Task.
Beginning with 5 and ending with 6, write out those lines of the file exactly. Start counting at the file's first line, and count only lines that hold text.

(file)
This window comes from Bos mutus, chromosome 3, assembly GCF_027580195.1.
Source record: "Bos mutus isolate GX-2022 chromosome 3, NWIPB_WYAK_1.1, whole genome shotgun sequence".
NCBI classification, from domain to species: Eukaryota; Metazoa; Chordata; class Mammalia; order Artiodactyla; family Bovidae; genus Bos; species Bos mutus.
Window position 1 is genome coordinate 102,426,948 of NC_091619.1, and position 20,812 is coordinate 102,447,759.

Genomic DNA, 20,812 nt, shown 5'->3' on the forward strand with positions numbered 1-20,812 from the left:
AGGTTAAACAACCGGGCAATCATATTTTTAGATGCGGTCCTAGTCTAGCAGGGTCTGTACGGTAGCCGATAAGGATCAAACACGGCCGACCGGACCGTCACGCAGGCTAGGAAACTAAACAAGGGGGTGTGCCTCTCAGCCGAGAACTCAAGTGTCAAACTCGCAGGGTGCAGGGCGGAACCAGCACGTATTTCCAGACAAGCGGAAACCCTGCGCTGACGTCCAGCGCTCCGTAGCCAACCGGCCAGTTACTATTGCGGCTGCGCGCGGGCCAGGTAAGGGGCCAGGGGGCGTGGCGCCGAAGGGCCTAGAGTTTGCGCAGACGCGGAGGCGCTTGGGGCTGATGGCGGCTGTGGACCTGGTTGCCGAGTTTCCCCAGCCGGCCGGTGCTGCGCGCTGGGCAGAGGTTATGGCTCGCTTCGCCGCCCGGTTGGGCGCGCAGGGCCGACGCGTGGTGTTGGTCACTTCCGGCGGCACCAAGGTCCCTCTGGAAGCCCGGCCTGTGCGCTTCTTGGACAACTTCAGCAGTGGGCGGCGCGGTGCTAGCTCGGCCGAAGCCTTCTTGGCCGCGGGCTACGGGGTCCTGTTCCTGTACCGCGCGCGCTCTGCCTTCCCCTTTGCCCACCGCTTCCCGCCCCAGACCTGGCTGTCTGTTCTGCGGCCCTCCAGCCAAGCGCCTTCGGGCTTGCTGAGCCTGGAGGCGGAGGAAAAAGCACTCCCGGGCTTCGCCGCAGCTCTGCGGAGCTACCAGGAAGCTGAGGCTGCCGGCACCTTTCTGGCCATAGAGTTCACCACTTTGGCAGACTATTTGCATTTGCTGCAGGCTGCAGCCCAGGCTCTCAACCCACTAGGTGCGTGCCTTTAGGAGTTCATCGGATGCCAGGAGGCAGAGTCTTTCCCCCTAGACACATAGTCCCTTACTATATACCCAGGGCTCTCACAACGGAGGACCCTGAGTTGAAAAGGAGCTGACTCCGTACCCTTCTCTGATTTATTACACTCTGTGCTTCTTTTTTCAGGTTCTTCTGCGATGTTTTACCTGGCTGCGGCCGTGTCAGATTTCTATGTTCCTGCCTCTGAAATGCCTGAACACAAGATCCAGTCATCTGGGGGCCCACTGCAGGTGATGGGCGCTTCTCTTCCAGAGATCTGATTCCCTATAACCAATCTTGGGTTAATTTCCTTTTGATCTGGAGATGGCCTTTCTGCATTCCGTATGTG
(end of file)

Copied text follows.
Genomic DNA, 20,812 nt, shown 5'->3' on the forward strand with positions numbered 1-20,812 from the left:
AGGTTAAACAACCGGGCAATCATATTTTTAGATGCGGTCCTAGTCTAGCAGGGTCTGTACGGTAGCCGATAAGGATCAAACACGGCCGACCGGACCGTCACGCAGGCTAGGAAACTAAACAAGGGGGTGTGCCTCTCAGCCGAGAACTCAAGTGTCAAACTCGCAGGGTGCAGGGCGGAACCAGCACGTATTTCCAGACAAGCGGAAACCCTGCGCTGACGTCCAGCGCTCCGTAGCCAACCGGCCAGTTACTATTGCGGCTGCGCGCGGGCCAGGTAAGGGGCCAGGGGGCGTGGCGCCGAAGGGCCTAGAGTTTGCGCAGACGCGGAGGCGCTTGGGGCTGATGGCGGCTGTGGACCTGGTTGCCGAGTTTCCCCAGCCGGCCGGTGCTGCGCGCTGGGCAGAGGTTATGGCTCGCTTCGCCGCCCGGTTGGGCGCGCAGGGCCGACGCGTGGTGTTGGTCACTTCCGGCGGCACCAAGGTCCCTCTGGAAGCCCGGCCTGTGCGCTTCTTGGACAACTTCAGCAGTGGGCGGCGCGGTGCTAGCTCGGCCGAAGCCTTCTTGGCCGCGGGCTACGGGGTCCTGTTCCTGTACCGCGCGCGCTCTGCCTTCCCCTTTGCCCACCGCTTCCCGCCCCAGACCTGGCTGTCTGTTCTGCGGCCCTCCAGCCAAGCGCCTTCGGGCTTGCTGAGCCTGGAGGCGGAGGAAAAAGCACTCCCGGGCTTCGCCGCAGCTCTGCGGAGCTACCAGGAAGCTGAGGCTGCCGGCACCTTTCTGGCCATAGAGTTCACCACTTTGGCAGACTATTTGCATTTGCTGCAGGCTGCAGCCCAGGCTCTCAACCCACTAGGTGCGTGCCTTTAGGAGTTCATCGGATGCCAGGAGGCAGAGTCTTTCCCCCTAGACACATAGTCCCTTACTATATACCCAGGGCTCTCACAACGGAGGACCCTGAGTTGAAAAGGAGCTGACTCCGTACCCTTCTCTGATTTATTACACTCTGTGCTTCTTTTTTCAGGTTCTTCTGCGATGTTTTACCTGGCTGCGGCCGTGTCAGATTTCTATGTTCCTGCCTCTGAAATGCCTGAACACAAGATCCAGTCATCTGGGGGCCCACTGCAGGTGATGGGCGCTTCTCTTCCAGAGATCTGATTCCCTATAACCAATCTTGGGTTAATTTCCTTTTGATCTGGAGATGGCCTTTCTGCATTCCGTATGTG